Related topics: bacteria · antibiotics · protein · strains · tuberculosis

New strategies against the antibiotics crisis

One of the most serious threats to public health worldwide is posed by antibiotic-resistant pathogens. The World Health Organization (WHO) warns of the imminent beginning of a post-antibiotic era in which harmless infections ...

Wily tuberculosis bacteria can vary its diet to infect you longer

Worldwide, approximately one in four people is infected by Mycobacterium tuberculosis and while overall New Zealand has relatively low rates of TB, Māori and Pacific people are eight times more likely to be affected than ...

Scientists discover new antibiotic in tropical forest

Scientists from Rutgers University and around the world have discovered an antibiotic produced by a soil bacterium from a Mexican tropical forest that may help lead to a "plant probiotic," more robust plants and other antibiotics.

The cholera bacterium can steal up to 150 genes in one go

EPFL scientists have discovered that predatory bacteria like the cholera pathogen can steal up to 150 genes in one go from their neighbors. The study sheds light on one of the most fundamental mechanisms of horizontal gene ...

Study shows interactions between bacteria and parasites

A team at the Technical University of Munich (TUM) has completed the first study of the effects of a simultaneous infection with blood flukes (schistosomes) and the bacterium Helicobacter pylori—a fairly common occurrence ...

Microbe chews through PFAS and other tough contaminants

In a series of lab tests, a relatively common soil bacterium has demonstrated its ability to break down the difficult-to-remove class of pollutants called PFAS, researchers at Princeton University said.

Helping robots to build new antibiotics

A team from The University of Manchester have engineered a common gut bacterium to produce a new class of antibiotics by using robotics. These antibiotics, known as class II polyketides, are also naturally produced by soil ...

The nose of E. coli zips open and closed

With ice-cold electron microscopy microbiologists from Leiden gain more insight into how bacteria respond to their environment. Publication in mBio.

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Bacteria

Actinobacteria (high-G+C) Firmicutes (low-G+C) Tenericutes (no wall)

Aquificae Bacteroidetes/Chlorobi Chlamydiae/Verrucomicrobia Deinococcus-Thermus Fusobacteria Gemmatimonadetes Nitrospirae Proteobacteria Spirochaetes Synergistetes

Acidobacteria Chloroflexi Chrysiogenetes Cyanobacteria Deferribacteres Dictyoglomi Fibrobacteres Planctomycetes Thermodesulfobacteria Thermotogae

The bacteria [bækˈtɪərɪə] (help·info) (singular: bacterium)[α] are a large group of unicellular microorganisms. Typically a few micrometres in length, bacteria have a wide range of shapes, ranging from spheres to rods and spirals. Bacteria are ubiquitous in every habitat on Earth, growing in soil, acidic hot springs, radioactive waste, water, and deep in the Earth's crust, as well as in organic matter and the live bodies of plants and animals. There are typically 40 million bacterial cells in a gram of soil and a million bacterial cells in a millilitre of fresh water; in all, there are approximately five nonillion (5×1030) bacteria on Earth, forming much of the world's biomass. Bacteria are vital in recycling nutrients, with many steps in nutrient cycles depending on these organisms, such as the fixation of nitrogen from the atmosphere and putrefaction. However, most bacteria have not been characterized, and only about half of the phyla of bacteria have species that can be grown in the laboratory. The study of bacteria is known as bacteriology, a branch of microbiology.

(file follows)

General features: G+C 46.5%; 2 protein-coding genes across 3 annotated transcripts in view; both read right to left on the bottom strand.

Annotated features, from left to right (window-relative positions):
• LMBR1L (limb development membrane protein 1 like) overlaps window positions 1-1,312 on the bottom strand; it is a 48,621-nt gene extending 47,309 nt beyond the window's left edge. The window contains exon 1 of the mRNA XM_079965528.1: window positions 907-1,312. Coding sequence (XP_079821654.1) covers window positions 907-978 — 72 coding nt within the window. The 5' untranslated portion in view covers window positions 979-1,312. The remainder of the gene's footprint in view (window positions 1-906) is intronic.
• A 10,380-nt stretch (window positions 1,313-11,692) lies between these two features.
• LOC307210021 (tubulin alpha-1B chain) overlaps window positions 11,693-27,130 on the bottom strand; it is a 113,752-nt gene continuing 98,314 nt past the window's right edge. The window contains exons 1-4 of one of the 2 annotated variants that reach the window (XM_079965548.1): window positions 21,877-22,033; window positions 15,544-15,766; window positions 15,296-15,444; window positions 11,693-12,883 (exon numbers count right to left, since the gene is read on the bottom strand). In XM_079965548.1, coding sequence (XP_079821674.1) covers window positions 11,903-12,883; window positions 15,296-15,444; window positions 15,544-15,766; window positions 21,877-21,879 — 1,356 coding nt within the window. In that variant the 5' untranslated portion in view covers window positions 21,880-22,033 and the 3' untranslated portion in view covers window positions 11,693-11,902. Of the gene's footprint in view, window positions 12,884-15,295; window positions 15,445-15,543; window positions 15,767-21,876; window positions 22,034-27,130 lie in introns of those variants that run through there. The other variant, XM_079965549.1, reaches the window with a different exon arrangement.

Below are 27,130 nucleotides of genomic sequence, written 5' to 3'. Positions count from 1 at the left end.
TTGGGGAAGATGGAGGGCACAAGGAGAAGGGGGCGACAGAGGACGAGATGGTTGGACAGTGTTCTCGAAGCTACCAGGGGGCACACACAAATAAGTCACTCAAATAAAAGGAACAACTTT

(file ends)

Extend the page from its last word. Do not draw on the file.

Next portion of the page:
There are approximately ten times as many bacterial cells in the human flora of bacteria as there are human cells in the body, with large numbers of bacteria on the skin and as gut flora. The vast majority of the bacteria in the body are rendered harmless by the protective effects of the immune system, and a few are beneficial. However, a few species of bacteria are pathogenic and cause infectious diseases, including cholera, syphilis, anthrax, leprosy and bubonic plague. The most common fatal bacterial diseases are respiratory infections, with tuberculosis alone killing about 2 million people a year, mostly in sub-Saharan Africa. In developed countries, antibiotics are used to treat bacterial infections and in agriculture, so antibiotic resistance is becoming common. In industry, bacteria are important in sewage treatment, the production of cheese and yoghurt through fermentation, as well as in biotechnology, and the manufacture of antibiotics and other chemicals.

Once regarded as plants constituting the class Schizomycetes, bacteria are now classified as prokaryotes. Unlike cells of animals and other eukaryotes, bacterial cells do not contain a nucleus and rarely harbour membrane-bound organelles. Although the term bacteria traditionally included all prokaryotes, the scientific classification changed after the discovery in the 1990s that prokaryotes consist of two very different groups of organisms that evolved independently from an ancient common ancestor. These evolutionary domains are called Bacteria and Archaea.

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